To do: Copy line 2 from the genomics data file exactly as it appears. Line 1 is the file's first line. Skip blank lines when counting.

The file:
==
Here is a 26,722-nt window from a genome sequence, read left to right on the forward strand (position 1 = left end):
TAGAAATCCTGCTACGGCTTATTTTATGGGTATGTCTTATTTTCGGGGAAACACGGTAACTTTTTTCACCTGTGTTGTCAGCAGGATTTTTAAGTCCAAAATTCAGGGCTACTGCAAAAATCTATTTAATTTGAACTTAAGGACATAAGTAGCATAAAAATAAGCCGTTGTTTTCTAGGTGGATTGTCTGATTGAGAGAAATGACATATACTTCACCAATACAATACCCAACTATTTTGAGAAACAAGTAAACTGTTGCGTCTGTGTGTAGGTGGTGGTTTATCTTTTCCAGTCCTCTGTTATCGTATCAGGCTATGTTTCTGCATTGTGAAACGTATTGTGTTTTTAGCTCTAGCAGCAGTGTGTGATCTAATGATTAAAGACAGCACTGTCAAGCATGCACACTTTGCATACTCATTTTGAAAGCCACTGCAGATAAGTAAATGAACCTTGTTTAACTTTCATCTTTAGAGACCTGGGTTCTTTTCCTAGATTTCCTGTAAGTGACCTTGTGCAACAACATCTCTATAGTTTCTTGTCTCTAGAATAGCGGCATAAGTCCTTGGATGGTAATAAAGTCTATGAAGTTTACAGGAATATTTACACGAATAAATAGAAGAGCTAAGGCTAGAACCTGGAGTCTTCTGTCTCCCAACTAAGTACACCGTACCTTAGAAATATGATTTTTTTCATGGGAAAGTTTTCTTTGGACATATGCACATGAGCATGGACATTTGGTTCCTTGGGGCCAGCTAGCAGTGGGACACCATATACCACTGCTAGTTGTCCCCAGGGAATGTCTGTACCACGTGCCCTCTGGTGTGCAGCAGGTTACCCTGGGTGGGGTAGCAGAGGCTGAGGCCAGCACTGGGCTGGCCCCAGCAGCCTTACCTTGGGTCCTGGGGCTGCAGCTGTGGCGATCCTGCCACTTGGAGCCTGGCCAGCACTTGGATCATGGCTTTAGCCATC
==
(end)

TAGAAATCCTGCTACGGCTTATTTTATGGGTATGTCTTATTTTCGGGGAAACACGGTAACTTTTTTCACCTGTGTTGTCAGCAGGATTTTTAAGTCCAAAATTCAGGGCTACTGCAAAAATCTATTTAATTTGAACTTAAGGACATAAGTAGCATAAAAATAAGCCGTTGTTTTCTAGGTGGATTGTCTGATTGAGAGAAATGACATATACTTCACCAATACAATACCCAACTATTTTGAGAAACAAGTAAACTGTTGCGTCTGTGTGTAGGTGGTGGTTTATCTTTTCCAGTCCTCTGTTATCGTATCAGGCTATGTTTCTGCATTGTGAAACGTATTGTGTTTTTAGCTCTAGCAGCAGTGTGTGATCTAATGATTAAAGACAGCACTGTCAAGCATGCACACTTTGCATACTCATTTTGAAAGCCACTGCAGATAAGTAAATGAACCTTGTTTAACTTTCATCTTTAGAGACCTGGGTTCTTTTCCTAGATTTCCTGTAAGTGACCTTGTGCAACAACATCTCTATAGTTTCTTGTCTCTAGAATAGCGGCATAAGTCCTTGGATGGTAATAAAGTCTATGAAGTTTACAGGAATATTTACACGAATAAATAGAAGAGCTAAGGCTAGAACCTGGAGTCTTCTGTCTCCCAACTAAGTACACCGTACCTTAGAAATATGATTTTTTTCATGGGAAAGTTTTCTTTGGACATATGCACATGAGCATGGACATTTGGTTCCTTGGGGCCAGCTAGCAGTGGGACACCATATACCACTGCTAGTTGTCCCCAGGGAATGTCTGTACCACGTGCCCTCTGGTGTGCAGCAGGTTACCCTGGGTGGGGTAGCAGAGGCTGAGGCCAGCACTGGGCTGGCCCCAGCAGCCTTACCTTGGGTCCTGGGGCTGCAGCTGTGGCGATCCTGCCACTTGGAGCCTGGCCAGCACTTGGATCATGGCTTTAGCCATC